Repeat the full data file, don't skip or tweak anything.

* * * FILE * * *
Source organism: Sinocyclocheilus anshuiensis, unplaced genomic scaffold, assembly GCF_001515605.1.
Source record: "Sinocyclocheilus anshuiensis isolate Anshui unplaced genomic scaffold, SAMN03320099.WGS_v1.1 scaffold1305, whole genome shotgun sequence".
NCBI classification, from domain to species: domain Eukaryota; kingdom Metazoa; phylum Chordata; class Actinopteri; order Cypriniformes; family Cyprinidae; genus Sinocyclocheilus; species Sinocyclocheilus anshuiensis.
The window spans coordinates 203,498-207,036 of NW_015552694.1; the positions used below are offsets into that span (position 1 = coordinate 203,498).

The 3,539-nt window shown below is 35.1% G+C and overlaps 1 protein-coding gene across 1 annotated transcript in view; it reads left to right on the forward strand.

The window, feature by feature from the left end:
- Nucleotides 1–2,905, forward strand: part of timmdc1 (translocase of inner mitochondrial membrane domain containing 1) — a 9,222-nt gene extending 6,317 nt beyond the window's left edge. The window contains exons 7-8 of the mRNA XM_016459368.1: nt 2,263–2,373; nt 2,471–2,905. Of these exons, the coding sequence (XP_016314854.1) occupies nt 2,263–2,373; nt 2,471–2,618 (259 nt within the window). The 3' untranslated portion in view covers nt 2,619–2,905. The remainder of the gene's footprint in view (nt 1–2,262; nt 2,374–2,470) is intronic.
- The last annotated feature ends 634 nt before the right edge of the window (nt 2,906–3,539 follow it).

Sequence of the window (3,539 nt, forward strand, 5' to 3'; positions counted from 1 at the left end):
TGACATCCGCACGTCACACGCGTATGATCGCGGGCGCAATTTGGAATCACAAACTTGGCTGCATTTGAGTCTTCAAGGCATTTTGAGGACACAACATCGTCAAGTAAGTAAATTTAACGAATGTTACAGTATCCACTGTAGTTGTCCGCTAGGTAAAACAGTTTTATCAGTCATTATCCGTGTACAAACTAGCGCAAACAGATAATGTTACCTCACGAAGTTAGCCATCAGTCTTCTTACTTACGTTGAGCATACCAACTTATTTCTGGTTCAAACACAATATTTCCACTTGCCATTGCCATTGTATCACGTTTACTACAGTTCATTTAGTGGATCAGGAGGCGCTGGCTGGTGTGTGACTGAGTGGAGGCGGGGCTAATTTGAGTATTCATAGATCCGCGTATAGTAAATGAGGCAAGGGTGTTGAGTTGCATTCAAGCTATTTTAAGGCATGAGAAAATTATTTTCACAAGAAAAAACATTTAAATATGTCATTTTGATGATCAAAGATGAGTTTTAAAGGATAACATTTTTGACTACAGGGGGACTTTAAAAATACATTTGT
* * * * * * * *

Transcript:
Source organism: Sinocyclocheilus anshuiensis, unplaced genomic scaffold, assembly GCF_001515605.1.
Source record: "Sinocyclocheilus anshuiensis isolate Anshui unplaced genomic scaffold, SAMN03320099.WGS_v1.1 scaffold1305, whole genome shotgun sequence".
NCBI classification, from domain to species: domain Eukaryota; kingdom Metazoa; phylum Chordata; class Actinopteri; order Cypriniformes; family Cyprinidae; genus Sinocyclocheilus; species Sinocyclocheilus anshuiensis.
The window spans coordinates 203,498-207,036 of NW_015552694.1; the positions used below are offsets into that span (position 1 = coordinate 203,498).

The 3,539-nt window shown below is 35.1% G+C and overlaps 1 protein-coding gene across 1 annotated transcript in view; it reads left to right on the forward strand.

The window, feature by feature from the left end:
- Nucleotides 1–2,905, forward strand: part of timmdc1 (translocase of inner mitochondrial membrane domain containing 1) — a 9,222-nt gene extending 6,317 nt beyond the window's left edge. The window contains exons 7-8 of the mRNA XM_016459368.1: nt 2,263–2,373; nt 2,471–2,905. Of these exons, the coding sequence (XP_016314854.1) occupies nt 2,263–2,373; nt 2,471–2,618 (259 nt within the window). The 3' untranslated portion in view covers nt 2,619–2,905. The remainder of the gene's footprint in view (nt 1–2,262; nt 2,374–2,470) is intronic.
- The last annotated feature ends 634 nt before the right edge of the window (nt 2,906–3,539 follow it).

Sequence of the window (3,539 nt, forward strand, 5' to 3'; positions counted from 1 at the left end):
TGACATCCGCACGTCACACGCGTATGATCGCGGGCGCAATTTGGAATCACAAACTTGGCTGCATTTGAGTCTTCAAGGCATTTTGAGGACACAACATCGTCAAGTAAGTAAATTTAACGAATGTTACAGTATCCACTGTAGTTGTCCGCTAGGTAAAACAGTTTTATCAGTCATTATCCGTGTACAAACTAGCGCAAACAGATAATGTTACCTCACGAAGTTAGCCATCAGTCTTCTTACTTACGTTGAGCATACCAACTTATTTCTGGTTCAAACACAATATTTCCACTTGCCATTGCCATTGTATCACGTTTACTACAGTTCATTTAGTGGATCAGGAGGCGCTGGCTGGTGTGTGACTGAGTGGAGGCGGGGCTAATTTGAGTATTCATAGATCCGCGTATAGTAAATGAGGCAAGGGTGTTGAGTTGCATTCAAGCTATTTTAAGGCATGAGAAAATTATTTTCACAAGAAAAAACATTTAAATATGTCATTTTGATGATCAAAGATGAGTTTTAAAGGATAACATTTTTGACTACAGGGGGACTTTAAAAATACATTTGT